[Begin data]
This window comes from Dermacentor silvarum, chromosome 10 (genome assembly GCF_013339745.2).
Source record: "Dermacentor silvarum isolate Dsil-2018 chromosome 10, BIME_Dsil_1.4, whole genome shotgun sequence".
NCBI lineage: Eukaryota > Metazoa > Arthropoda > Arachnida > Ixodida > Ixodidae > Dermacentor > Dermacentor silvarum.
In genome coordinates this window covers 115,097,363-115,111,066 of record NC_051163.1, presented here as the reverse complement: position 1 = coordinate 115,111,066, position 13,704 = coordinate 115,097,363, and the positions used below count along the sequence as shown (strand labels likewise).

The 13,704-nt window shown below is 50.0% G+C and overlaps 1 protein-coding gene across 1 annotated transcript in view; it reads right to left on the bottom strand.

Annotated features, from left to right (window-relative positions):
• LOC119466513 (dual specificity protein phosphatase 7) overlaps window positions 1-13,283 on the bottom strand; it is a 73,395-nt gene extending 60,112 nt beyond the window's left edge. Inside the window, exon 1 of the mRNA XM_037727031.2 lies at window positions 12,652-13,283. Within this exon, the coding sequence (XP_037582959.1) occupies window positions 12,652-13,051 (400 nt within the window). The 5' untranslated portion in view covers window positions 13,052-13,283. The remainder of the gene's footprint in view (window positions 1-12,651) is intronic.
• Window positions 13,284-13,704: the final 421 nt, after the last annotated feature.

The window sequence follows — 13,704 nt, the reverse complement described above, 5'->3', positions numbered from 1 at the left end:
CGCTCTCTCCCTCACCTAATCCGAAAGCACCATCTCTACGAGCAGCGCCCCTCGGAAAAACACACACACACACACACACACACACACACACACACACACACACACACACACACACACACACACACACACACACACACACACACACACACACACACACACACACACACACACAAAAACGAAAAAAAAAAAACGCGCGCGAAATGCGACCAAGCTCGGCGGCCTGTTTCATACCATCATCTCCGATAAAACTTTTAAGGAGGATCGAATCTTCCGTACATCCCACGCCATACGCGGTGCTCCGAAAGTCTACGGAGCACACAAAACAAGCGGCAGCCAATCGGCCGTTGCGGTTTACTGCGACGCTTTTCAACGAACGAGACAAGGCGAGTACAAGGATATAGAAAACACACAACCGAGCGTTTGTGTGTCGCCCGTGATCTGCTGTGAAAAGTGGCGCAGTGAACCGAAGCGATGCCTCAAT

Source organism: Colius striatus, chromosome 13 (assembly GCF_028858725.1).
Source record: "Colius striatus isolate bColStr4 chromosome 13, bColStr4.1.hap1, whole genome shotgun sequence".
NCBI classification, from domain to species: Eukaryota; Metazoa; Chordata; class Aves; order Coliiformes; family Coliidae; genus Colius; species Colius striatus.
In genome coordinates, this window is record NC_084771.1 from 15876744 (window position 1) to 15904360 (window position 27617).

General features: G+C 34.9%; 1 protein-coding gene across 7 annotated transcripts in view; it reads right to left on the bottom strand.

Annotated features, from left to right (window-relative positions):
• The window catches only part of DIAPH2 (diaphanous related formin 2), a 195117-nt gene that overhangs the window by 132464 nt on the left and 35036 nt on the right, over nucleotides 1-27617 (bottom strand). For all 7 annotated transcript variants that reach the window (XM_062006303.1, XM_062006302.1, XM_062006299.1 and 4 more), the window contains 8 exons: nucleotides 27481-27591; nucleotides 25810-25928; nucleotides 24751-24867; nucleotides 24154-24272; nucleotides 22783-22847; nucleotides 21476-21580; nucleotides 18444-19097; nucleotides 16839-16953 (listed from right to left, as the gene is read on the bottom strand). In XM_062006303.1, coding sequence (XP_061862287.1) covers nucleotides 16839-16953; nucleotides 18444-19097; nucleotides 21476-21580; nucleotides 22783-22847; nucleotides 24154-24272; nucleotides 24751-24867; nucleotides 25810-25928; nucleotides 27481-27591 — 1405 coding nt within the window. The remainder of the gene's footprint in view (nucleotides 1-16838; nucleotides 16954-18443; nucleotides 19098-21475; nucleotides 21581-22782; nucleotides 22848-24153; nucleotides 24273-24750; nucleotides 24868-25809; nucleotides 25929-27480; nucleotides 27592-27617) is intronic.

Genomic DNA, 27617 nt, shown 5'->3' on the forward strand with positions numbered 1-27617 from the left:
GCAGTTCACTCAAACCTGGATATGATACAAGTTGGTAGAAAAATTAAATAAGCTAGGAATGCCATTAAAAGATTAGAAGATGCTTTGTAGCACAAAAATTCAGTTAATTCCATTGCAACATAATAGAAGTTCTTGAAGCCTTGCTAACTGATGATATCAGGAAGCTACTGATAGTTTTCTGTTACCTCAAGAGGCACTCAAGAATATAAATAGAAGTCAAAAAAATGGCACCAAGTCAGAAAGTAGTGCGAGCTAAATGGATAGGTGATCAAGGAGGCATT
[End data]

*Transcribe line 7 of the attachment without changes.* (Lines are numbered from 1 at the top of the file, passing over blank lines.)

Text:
• LOC119466513 (dual specificity protein phosphatase 7) overlaps window positions 1-13,283 on the bottom strand; it is a 73,395-nt gene extending 60,112 nt beyond the window's left edge. Inside the window, exon 1 of the mRNA XM_037727031.2 lies at window positions 12,652-13,283. Within this exon, the coding sequence (XP_037582959.1) occupies window positions 12,652-13,051 (400 nt within the window). The 5' untranslated portion in view covers window positions 13,052-13,283. The remainder of the gene's footprint in view (window positions 1-12,651) is intronic.